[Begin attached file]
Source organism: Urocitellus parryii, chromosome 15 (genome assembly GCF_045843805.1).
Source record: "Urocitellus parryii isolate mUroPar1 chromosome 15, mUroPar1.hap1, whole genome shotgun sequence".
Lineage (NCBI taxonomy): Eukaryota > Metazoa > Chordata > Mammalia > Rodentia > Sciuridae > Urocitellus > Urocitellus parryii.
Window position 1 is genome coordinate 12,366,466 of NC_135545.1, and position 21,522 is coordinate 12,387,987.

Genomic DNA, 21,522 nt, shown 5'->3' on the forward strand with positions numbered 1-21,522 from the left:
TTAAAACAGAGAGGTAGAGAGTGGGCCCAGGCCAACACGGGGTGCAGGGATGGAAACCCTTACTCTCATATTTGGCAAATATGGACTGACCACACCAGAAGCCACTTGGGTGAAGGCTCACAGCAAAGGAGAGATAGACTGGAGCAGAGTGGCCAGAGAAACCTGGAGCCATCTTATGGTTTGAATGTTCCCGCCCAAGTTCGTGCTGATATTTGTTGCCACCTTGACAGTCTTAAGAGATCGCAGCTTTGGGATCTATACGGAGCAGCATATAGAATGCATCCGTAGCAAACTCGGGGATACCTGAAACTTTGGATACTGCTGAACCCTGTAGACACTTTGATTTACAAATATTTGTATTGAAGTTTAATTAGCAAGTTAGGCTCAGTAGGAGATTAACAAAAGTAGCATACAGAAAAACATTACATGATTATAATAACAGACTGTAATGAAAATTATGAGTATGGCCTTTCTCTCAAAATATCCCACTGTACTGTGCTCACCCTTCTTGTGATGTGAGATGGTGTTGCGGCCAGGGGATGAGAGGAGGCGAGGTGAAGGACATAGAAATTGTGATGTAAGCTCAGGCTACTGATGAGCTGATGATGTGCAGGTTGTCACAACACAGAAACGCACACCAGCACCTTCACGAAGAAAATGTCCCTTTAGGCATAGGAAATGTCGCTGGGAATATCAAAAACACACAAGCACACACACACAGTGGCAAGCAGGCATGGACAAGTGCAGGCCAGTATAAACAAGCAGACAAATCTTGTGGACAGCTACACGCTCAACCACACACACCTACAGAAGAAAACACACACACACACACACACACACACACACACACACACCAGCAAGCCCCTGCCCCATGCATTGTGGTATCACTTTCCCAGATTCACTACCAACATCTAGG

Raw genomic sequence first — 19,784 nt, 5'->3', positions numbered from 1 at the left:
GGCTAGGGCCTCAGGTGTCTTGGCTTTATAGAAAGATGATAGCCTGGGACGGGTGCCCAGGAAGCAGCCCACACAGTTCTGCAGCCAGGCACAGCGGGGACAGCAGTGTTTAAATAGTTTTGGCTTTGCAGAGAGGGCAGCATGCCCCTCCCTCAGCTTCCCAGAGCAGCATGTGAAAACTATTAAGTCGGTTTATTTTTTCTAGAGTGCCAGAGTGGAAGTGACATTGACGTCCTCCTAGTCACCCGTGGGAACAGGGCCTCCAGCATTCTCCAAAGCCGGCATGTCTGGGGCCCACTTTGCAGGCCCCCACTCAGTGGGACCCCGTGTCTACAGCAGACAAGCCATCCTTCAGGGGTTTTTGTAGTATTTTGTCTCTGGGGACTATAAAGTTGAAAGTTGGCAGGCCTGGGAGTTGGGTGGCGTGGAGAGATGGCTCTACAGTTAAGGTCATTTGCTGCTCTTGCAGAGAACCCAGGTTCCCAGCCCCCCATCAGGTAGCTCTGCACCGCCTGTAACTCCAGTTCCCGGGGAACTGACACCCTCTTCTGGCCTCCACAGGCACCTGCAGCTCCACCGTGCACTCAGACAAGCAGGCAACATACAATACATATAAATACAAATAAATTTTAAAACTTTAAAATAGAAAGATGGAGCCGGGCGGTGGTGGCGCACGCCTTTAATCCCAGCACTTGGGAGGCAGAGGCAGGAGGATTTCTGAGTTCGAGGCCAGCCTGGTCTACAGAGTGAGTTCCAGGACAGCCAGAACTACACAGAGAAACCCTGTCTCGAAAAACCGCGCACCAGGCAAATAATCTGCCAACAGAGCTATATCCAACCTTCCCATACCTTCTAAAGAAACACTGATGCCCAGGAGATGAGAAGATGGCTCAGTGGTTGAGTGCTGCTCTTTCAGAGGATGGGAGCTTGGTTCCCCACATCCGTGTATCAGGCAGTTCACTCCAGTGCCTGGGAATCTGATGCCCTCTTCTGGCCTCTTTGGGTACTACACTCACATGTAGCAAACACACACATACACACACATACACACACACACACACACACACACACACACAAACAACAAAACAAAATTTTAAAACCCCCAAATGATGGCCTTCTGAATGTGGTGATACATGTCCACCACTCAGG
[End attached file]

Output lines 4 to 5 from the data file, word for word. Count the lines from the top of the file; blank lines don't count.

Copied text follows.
Window position 1 is genome coordinate 12,366,466 of NC_135545.1, and position 21,522 is coordinate 12,387,987.

Genomic DNA, 21,522 nt, shown 5'->3' on the forward strand with positions numbered 1-21,522 from the left: